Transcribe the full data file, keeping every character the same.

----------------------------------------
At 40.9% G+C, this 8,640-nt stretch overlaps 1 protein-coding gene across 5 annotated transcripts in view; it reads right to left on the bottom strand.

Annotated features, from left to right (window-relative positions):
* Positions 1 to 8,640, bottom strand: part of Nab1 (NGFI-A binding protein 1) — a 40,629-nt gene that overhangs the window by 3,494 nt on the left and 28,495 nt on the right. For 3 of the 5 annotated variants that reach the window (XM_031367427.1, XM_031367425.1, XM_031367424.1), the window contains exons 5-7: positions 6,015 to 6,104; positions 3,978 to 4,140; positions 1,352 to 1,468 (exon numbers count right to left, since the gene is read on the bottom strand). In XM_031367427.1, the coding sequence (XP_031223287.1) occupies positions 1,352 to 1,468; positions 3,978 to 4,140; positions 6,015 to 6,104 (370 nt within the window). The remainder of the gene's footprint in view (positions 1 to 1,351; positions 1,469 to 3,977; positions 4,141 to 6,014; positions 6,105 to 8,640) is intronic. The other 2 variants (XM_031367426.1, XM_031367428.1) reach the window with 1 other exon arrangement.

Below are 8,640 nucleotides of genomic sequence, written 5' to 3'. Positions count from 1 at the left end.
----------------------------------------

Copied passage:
At 40.9% G+C, this 8,640-nt stretch overlaps 1 protein-coding gene across 5 annotated transcripts in view; it reads right to left on the bottom strand.

Annotated features, from left to right (window-relative positions):
* Positions 1 to 8,640, bottom strand: part of Nab1 (NGFI-A binding protein 1) — a 40,629-nt gene that overhangs the window by 3,494 nt on the left and 28,495 nt on the right. For 3 of the 5 annotated variants that reach the window (XM_031367427.1, XM_031367425.1, XM_031367424.1), the window contains exons 5-7: positions 6,015 to 6,104; positions 3,978 to 4,140; positions 1,352 to 1,468 (exon numbers count right to left, since the gene is read on the bottom strand). In XM_031367427.1, the coding sequence (XP_031223287.1) occupies positions 1,352 to 1,468; positions 3,978 to 4,140; positions 6,015 to 6,104 (370 nt within the window). The remainder of the gene's footprint in view (positions 1 to 1,351; positions 1,469 to 3,977; positions 4,141 to 6,014; positions 6,105 to 8,640) is intronic. The other 2 variants (XM_031367426.1, XM_031367428.1) reach the window with 1 other exon arrangement.

Below are 8,640 nucleotides of genomic sequence, written 5' to 3'. Positions count from 1 at the left end.